The rise of the minor party is one of the media’s pet narratives of the 2013 federal election. WikiLeaks, Palmer United, the Pirate Party: all claim to be dissatisfied with the old ALP-LNP duopoly and promote themselves as a new voice that you should install in the Senate. There’s another name on the list of new minor parties: Coke in the Bubblers (CITB), which was quietly registered with the Australian Electoral Commission on July 16 of this year, a mere two months before the election.
CITB or something like it was born about halfway through last year. Three USYD students, Ed Miller, Chris Thomas and James Burton put their degrees on hold in mid-2012 to attempt to tackle what they saw as worrying problems with Australian politics and the economy. In their view, Australia faced economic problems, like a rising debt to GDP ratio and exposure to international risk, which would eventually ripen into disaster. They were also concerned about other issues of intergenerational equity, like superannuation and climate change. They believed that short-termism and an anachronistic fidelity to the left-right spectrum meant that the existing parties were not positioned to solve these problems. A lack of civility in politics wasn’t helping. Miller, Thomas and Burton knew they wanted to mobilise students and their ideas included forming a think thank or pursuing parliamentary representation.
A plan to start a political party would be ambitious, but Miller, Burton and Thomas appeared to have significant financial backing. They demonstrated this over three evenings in November last year, when the group held events on Level 31 of the impressive Deutsche Bank Building near Martin Place at the offices of private equity investment firm Pacific Equity Partners. The aim was to persuade other students and friends to volunteer their time over the summer holidays, and part of the pitch’s appeal rested on the group’s connections in the corporate world. According to Dave*, a USYD student who is involved in debating and went to one of the sessions, believes the office was “there to impress us. And it worked.”
I just remember being incredibly certain that they had just a huge amount of money.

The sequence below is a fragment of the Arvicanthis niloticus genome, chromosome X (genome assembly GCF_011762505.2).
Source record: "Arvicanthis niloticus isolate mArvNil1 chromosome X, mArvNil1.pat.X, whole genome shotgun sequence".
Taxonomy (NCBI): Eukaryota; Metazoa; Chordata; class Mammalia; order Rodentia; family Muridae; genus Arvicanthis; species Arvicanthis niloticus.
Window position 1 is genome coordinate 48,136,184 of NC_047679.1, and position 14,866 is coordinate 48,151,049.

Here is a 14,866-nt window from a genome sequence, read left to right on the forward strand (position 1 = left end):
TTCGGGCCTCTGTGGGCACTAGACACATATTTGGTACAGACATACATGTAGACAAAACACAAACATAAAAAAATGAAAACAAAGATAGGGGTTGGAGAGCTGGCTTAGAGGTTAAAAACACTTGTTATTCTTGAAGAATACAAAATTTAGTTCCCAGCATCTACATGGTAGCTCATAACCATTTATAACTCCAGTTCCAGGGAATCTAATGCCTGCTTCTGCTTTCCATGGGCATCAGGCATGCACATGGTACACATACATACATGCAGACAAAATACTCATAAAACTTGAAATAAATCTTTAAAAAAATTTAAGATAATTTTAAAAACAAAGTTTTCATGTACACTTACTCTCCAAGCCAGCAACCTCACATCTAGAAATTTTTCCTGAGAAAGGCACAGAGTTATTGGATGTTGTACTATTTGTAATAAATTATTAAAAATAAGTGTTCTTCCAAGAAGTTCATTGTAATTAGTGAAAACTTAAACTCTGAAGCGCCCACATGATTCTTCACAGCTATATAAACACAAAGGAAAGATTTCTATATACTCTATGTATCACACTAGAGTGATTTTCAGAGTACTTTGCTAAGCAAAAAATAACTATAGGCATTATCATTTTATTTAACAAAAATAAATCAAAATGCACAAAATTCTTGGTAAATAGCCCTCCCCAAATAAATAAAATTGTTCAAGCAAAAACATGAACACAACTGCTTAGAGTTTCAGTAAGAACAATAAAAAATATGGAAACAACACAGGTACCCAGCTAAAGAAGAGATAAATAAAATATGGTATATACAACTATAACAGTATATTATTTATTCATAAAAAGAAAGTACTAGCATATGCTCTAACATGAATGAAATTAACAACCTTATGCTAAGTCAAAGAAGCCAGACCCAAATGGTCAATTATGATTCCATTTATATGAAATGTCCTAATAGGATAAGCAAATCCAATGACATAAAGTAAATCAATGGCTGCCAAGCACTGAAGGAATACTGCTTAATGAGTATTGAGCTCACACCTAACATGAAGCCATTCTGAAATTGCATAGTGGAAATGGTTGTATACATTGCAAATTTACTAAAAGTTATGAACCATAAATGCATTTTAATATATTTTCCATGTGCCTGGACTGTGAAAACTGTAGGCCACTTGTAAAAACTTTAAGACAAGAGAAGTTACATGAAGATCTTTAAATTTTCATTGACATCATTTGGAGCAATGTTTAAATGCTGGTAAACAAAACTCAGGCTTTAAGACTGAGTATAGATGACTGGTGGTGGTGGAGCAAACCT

The group’s presentation included a slide listing sponsors, attendees say. Some of the assistance Miller, Thomas and Burton claimed to have was in cash, some in kind: “office space, providing consultants to help do research,” Gerald*, another student, recalls. They were impressive names: Dave remembers hearing they had got research done by “really serious, high-ranking commercial firms”, including media and management consulting firms, and there were also a few individuals. “The thing that surprised a lot of us was that there were some very important companies that put a huge amount of money into some university students,” says Dave. “I just remember being incredibly certain that they had just a huge amount of money.” Fellow student and debater Tim* was surprised too. “The natural question was how did you get these people on side?” he says. “It seemed quite odd that [top-tier consulting firms] were stepping in – but not unthinkable.” Sam Molloy, a student who did some work with the group over summer, also had the impression that the group had significant support. “I know that they had been given what uni students would consider to be a large amount of money from, I think, private individuals who happened to be very wealthy and in the corporate world,” he says.
At the event, the group mentioned the possibility of running candidates for the Australian Senate. They would focus on the Senate races in NSW, Tasmania, South Australia and Western Australia, and they mentioned names like ex-ALP Finance Minister Lindsay Tanner and former deputy PM and leader of the Nationals John Anderson as the kinds of honest and respected people they would approach to stand as candidates. According to Tim, the ultimate question at the end of the night was: “do you want to take a semester off uni and come work for us?”
The pitch won them several volunteers. As the ‘Eureka Movement’, they rented out a spacious office on Broadway (currently advertised for $87 000 per annum). According to Dave, who visited the office a few times, “they didn’t use much of that space at all”, but it was outfitted with a ping pong table.
Over summer, the team began to work on new policy ideas, mapping out the existing policy landscape, and a plan to mobilise university students in the coming year. They received advice on a field campaign from a student who’d worked on Obama’s 2012 campaign. Molloy says that at that stage “the ideal outcome was trying to build a movement that started in universities and went to engage more of the population to run some candidates.”